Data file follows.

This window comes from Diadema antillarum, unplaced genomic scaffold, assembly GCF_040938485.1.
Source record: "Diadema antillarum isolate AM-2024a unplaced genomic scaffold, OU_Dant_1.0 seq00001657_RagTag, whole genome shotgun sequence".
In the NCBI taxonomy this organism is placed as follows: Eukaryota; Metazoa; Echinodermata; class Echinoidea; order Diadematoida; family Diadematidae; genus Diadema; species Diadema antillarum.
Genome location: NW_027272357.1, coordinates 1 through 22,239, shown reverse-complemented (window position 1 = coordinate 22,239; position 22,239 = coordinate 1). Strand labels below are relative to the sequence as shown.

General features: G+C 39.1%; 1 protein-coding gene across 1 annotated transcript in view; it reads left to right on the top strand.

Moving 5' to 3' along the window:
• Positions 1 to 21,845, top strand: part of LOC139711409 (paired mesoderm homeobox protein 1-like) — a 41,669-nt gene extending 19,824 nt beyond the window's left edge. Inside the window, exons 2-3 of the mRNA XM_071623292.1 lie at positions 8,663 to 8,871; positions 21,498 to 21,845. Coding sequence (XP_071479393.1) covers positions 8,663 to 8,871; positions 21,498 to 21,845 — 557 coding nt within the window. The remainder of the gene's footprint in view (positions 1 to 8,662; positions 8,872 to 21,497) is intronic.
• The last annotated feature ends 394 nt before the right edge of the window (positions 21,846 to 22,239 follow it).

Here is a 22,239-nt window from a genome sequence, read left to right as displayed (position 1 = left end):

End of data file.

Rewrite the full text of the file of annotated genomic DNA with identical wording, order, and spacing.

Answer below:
This window comes from Diadema antillarum, unplaced genomic scaffold, assembly GCF_040938485.1.
Source record: "Diadema antillarum isolate AM-2024a unplaced genomic scaffold, OU_Dant_1.0 seq00001657_RagTag, whole genome shotgun sequence".
In the NCBI taxonomy this organism is placed as follows: Eukaryota; Metazoa; Echinodermata; class Echinoidea; order Diadematoida; family Diadematidae; genus Diadema; species Diadema antillarum.
Genome location: NW_027272357.1, coordinates 1 through 22,239, shown reverse-complemented (window position 1 = coordinate 22,239; position 22,239 = coordinate 1). Strand labels below are relative to the sequence as shown.

General features: G+C 39.1%; 1 protein-coding gene across 1 annotated transcript in view; it reads left to right on the top strand.

Moving 5' to 3' along the window:
• Positions 1 to 21,845, top strand: part of LOC139711409 (paired mesoderm homeobox protein 1-like) — a 41,669-nt gene extending 19,824 nt beyond the window's left edge. Inside the window, exons 2-3 of the mRNA XM_071623292.1 lie at positions 8,663 to 8,871; positions 21,498 to 21,845. Coding sequence (XP_071479393.1) covers positions 8,663 to 8,871; positions 21,498 to 21,845 — 557 coding nt within the window. The remainder of the gene's footprint in view (positions 1 to 8,662; positions 8,872 to 21,497) is intronic.
• The last annotated feature ends 394 nt before the right edge of the window (positions 21,846 to 22,239 follow it).

Here is a 22,239-nt window from a genome sequence, read left to right as displayed (position 1 = left end):